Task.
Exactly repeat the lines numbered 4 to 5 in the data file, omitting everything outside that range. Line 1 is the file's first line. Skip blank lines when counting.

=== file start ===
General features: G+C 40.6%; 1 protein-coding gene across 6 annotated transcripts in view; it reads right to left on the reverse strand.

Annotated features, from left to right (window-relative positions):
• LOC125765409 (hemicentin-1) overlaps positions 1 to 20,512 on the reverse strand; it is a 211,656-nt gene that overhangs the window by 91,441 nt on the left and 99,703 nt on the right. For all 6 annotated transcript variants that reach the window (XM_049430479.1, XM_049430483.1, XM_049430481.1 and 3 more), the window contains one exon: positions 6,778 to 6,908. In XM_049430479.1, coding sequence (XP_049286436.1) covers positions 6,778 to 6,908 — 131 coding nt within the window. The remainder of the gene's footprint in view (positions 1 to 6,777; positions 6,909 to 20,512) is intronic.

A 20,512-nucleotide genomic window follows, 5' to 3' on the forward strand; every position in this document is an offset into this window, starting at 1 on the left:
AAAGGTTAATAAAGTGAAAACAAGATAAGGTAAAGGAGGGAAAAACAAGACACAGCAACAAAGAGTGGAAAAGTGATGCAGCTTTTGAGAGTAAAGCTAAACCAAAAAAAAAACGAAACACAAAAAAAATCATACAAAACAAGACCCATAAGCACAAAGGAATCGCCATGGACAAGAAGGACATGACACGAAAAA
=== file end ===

A 20,512-nucleotide genomic window follows, 5' to 3' on the forward strand; every position in this document is an offset into this window, starting at 1 on the left:
AAAGGTTAATAAAGTGAAAACAAGATAAGGTAAAGGAGGGAAAAACAAGACACAGCAACAAAGAGTGGAAAAGTGATGCAGCTTTTGAGAGTAAAGCTAAACCAAAAAAAAAACGAAACACAAAAAAAATCATACAAAACAAGACCCATAAGCACAAAGGAATCGCCATGGACAAGAAGGACATGACACGAAAAA